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Dollar General Stock May Lose a Few Cents

Erik Kobayashi-Solomon

Erik Kobayashi-Solomon: Hi, I'm Erik Kobayashi-Solomon, co-editor of Morningstar OptionInvestor, and today it's my great pleasure to invite Zoe Tan, an analyst covering the retail sector, to talk about our position in Dollar General. Zoe, thanks for coming.

Zoe Tan: Thanks for having me.

Kobayashi-Solomon: Zoe, a couple weeks ago I wrote an in-depth piece about Dollar General taking a bearish position in it, and really just wanted to get some more color on this company.

One of the first things that I wonder about, a few years ago, Dollar General really came into problems because they overbuilt, they oversaturated their markets, and they were taken private by KKR.

Now, they've IPO'd, and it seems like they're building a lot of stores again, they're back up talking about 500 new stores this year. Are they in danger of oversaturating again?

Tan: That certainly is a concern given that they have more than 8,000 stores already and the fact that they have been closing stores, almost 600 stores over the past few years. We do think that that is a sign that they are oversaturated.

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Kobayashi-Solomon: And that 500 a year is kind of unsustainable, right?

Tan: So, but in fact, they are actually going to a different concept that carries more grocery stores.

Kobayashi-Solomon: These are the market niche stores, right?

Tan: Yes, that they are trying to roll out. However, we do think that is also a concern as they start to compete head to head with grocery stores, which have greater scale advantages, because they have greater purchasing volume that Dollar General may not be able to match.

Kobayashi-Solomon: Right, I see. You know, this actually leads into another question. We've paired this investment with a bullish investment in Wal-Mart, and when I was reading about Wal-Mart, I realized that they were really shifting.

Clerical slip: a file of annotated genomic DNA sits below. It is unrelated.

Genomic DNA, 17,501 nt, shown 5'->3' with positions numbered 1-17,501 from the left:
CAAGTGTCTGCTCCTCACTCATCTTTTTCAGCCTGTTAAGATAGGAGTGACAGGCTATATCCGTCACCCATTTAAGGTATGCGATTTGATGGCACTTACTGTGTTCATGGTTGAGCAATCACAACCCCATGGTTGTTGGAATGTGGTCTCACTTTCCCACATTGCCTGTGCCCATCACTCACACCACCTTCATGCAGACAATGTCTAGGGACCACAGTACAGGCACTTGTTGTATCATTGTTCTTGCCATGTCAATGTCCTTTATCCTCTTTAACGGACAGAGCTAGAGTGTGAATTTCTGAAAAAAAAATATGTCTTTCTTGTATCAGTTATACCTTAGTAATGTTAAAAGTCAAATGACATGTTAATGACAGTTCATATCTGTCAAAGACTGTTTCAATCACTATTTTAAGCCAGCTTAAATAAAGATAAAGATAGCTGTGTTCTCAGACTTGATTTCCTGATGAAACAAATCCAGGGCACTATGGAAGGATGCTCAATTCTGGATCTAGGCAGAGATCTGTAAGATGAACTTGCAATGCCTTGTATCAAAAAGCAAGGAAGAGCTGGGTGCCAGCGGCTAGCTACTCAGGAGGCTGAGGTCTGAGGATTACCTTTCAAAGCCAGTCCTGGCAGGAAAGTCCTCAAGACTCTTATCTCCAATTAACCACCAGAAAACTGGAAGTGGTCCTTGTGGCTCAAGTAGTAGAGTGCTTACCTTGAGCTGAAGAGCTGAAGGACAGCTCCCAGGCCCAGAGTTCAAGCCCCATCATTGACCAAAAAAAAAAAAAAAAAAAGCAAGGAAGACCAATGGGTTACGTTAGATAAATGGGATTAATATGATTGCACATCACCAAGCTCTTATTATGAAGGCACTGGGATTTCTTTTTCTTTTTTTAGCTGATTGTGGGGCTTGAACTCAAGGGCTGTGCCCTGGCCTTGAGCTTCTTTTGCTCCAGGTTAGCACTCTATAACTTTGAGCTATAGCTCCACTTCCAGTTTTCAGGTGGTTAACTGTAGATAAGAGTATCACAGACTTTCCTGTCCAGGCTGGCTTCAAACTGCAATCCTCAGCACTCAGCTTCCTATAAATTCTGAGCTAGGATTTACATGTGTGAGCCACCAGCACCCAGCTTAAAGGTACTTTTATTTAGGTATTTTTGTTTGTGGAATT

I mean, about half their sales now are from consumables, from grocery store kind of things, basically. So how does the presence of this giant, this Wal-Mart, selling to the same kinds of clients as Dollar General, how does this affect Dollar General?

Tan: I think given that they have the same consumer... same target group, they do exist in the same markets and they do compete to a certain extent. However, given that Dollar General is a smaller box store format, they are able to go into markets where Wal-Mart may not be able to go into.

Kobayashi-Solomon: Just demographically, the demographics just don't support one of these enormous Wal-Mart stores.

Tan: Exactly.

Kobayashi-Solomon: I see. So, there's some competition, but it's not head to head, let's say?

Tan: Yeah, I would think so.

Kobayashi-Solomon: Now, one other thing. I just mentioned about KKR, this private equity group that took them private a couple years ago and then just IPO'd them recently, KKR still owns a pretty significant slug of shares.

My thought is, is that this slug of shares that they own actually might be bearish to the stock price, that, as they decide to unload more of these, the stock price will be put under pressure. I just wondered about your take on that and the valuation.

Tan: I certainly do see where you're coming from, I do agree that, KKR having a large stake, and if they start to offload some of it that might put some downward pressure on the stock, but on the other hand, their significant stake also puts their interests in line with that of shareholders.

Kobayashi-Solomon: That's true.

Tan: But where I'm coming from is from, more from a valuation perspective. I do think that Dollar General, which is currently trading at 22 times earnings compared to its peers like Dollar Tree and Family Dollar, which are trading only at 14 and 15 times.

It certainly is overpriced, and the current stock price does kind of assume that current levels of productivity and profitability will extend into the long-term, but that's something that we don't think would continue, especially as the economy recovers, consumers might start to trade up to different channels.

Kobayashi-Solomon: This is one thing that I noticed when I was looking through the models, that they will have a few years of really great results, but it doesn't last forever. I mean, it seems that they consistently stumble every couple of years.

Tan: That's certainly true, we do think that they are currently at a peak cycle, and we do see that coming down, especially as they start to lap two years of very good numbers. We do think that in the near-term it would be a catalyst to have the stock come down slightly.

Kobayashi-Solomon: So, as the comparables become harder, they're comparing to some really strong years, people are going to realize, oh, wait a second, this can't last forever. Well, that's really interesting. Thanks a lot for coming, Zoe.

Tan: Thanks, Erik.

Kobayashi-Solomon: And thank you for joining us. Please stop by the Morningstar Option Investor website where we have many more option investing ideas.